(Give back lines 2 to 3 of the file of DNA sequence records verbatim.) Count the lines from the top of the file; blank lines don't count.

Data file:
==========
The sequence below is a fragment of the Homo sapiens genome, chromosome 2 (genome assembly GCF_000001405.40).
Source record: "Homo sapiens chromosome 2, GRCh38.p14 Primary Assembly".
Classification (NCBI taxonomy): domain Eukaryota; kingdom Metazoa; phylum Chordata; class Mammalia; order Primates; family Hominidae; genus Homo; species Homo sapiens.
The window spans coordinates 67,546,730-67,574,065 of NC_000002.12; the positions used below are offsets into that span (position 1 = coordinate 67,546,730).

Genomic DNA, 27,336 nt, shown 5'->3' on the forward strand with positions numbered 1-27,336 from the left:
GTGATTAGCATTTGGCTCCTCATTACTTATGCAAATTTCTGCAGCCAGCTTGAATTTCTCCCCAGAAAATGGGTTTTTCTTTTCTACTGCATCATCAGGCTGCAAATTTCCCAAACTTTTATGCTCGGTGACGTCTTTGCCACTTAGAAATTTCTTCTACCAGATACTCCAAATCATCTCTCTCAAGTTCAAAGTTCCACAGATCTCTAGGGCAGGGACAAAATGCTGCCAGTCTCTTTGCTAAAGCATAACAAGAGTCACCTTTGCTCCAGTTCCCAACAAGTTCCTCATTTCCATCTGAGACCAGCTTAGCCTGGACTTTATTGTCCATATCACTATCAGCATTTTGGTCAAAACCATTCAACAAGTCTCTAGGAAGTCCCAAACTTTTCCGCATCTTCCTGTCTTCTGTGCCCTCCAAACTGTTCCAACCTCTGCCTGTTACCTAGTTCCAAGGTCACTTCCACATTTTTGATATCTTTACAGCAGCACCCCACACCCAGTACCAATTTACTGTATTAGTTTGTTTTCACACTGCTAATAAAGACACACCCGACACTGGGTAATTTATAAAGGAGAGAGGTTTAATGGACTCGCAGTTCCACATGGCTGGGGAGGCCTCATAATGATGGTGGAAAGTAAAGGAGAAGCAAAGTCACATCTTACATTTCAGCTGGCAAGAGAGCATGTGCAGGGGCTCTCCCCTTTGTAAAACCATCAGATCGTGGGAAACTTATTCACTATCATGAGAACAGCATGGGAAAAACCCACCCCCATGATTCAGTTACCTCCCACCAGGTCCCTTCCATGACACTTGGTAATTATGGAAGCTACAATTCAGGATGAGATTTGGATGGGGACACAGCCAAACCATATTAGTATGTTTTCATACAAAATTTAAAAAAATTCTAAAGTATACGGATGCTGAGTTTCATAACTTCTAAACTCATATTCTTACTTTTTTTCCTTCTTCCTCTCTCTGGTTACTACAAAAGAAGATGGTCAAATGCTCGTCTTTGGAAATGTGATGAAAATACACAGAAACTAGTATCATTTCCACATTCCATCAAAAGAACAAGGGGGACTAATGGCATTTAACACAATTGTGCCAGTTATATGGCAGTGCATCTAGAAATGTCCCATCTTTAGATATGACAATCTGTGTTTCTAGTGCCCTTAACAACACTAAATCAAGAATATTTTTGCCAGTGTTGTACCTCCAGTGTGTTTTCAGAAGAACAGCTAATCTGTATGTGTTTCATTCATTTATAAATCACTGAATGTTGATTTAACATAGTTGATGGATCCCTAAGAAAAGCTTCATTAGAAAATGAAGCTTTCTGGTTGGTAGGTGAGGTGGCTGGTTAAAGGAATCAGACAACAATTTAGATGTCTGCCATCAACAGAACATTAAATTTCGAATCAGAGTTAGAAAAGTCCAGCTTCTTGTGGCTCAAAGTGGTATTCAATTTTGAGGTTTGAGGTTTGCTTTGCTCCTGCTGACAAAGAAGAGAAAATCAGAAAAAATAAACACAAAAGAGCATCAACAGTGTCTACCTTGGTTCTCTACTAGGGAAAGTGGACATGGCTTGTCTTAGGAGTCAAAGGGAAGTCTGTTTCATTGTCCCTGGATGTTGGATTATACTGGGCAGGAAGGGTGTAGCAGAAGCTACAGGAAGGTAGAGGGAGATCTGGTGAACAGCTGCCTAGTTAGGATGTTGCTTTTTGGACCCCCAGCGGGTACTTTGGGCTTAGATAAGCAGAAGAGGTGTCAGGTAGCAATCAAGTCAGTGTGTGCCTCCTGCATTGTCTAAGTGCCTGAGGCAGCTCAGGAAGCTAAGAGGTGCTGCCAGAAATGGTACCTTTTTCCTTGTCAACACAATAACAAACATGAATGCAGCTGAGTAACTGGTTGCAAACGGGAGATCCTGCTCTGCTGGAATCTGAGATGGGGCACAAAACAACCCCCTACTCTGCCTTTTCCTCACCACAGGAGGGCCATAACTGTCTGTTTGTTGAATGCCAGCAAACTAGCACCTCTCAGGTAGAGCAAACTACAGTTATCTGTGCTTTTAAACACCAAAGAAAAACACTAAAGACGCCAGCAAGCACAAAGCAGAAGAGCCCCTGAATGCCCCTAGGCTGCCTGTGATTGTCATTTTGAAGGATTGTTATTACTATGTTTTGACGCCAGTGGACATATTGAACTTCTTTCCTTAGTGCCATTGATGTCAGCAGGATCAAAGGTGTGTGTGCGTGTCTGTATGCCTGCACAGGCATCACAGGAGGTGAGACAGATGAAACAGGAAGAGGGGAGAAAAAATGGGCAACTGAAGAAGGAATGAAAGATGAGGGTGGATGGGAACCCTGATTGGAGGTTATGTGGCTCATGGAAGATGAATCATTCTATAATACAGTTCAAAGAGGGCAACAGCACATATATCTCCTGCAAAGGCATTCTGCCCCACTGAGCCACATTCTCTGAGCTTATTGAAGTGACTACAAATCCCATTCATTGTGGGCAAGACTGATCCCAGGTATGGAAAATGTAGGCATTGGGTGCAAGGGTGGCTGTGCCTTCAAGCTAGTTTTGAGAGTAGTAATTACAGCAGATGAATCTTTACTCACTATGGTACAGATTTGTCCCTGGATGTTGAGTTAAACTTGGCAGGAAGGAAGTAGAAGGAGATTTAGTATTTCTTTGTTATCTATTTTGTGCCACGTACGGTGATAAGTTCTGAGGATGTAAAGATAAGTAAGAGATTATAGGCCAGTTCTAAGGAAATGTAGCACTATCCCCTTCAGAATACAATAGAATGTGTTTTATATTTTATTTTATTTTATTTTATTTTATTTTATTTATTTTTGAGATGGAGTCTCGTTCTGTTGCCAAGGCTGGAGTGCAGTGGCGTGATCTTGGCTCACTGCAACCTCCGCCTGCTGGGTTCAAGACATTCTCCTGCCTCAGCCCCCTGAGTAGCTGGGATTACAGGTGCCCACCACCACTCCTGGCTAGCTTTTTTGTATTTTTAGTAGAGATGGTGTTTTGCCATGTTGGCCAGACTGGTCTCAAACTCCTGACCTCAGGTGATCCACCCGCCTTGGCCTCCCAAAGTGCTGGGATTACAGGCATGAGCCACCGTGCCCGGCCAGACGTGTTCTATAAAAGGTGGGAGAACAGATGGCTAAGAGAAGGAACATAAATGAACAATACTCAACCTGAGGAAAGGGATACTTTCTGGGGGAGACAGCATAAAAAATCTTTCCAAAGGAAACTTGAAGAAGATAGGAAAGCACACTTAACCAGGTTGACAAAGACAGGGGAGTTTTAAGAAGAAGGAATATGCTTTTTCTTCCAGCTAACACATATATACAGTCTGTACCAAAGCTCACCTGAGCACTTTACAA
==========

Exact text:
Source record: "Homo sapiens chromosome 2, GRCh38.p14 Primary Assembly".
Classification (NCBI taxonomy): domain Eukaryota; kingdom Metazoa; phylum Chordata; class Mammalia; order Primates; family Hominidae; genus Homo; species Homo sapiens.